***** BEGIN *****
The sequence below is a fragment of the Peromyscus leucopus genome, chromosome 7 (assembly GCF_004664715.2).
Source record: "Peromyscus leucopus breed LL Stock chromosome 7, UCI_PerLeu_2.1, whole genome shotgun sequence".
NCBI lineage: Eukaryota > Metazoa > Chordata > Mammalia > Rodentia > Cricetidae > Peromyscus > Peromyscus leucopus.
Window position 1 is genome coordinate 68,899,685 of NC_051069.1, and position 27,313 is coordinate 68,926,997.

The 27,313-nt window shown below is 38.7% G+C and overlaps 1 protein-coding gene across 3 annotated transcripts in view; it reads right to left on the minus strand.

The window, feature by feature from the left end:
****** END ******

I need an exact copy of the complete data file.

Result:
The sequence below is a fragment of the Peromyscus leucopus genome, chromosome 7 (assembly GCF_004664715.2).
Source record: "Peromyscus leucopus breed LL Stock chromosome 7, UCI_PerLeu_2.1, whole genome shotgun sequence".
NCBI lineage: Eukaryota > Metazoa > Chordata > Mammalia > Rodentia > Cricetidae > Peromyscus > Peromyscus leucopus.
Window position 1 is genome coordinate 68,899,685 of NC_051069.1, and position 27,313 is coordinate 68,926,997.

The 27,313-nt window shown below is 38.7% G+C and overlaps 1 protein-coding gene across 3 annotated transcripts in view; it reads right to left on the minus strand.

The window, feature by feature from the left end: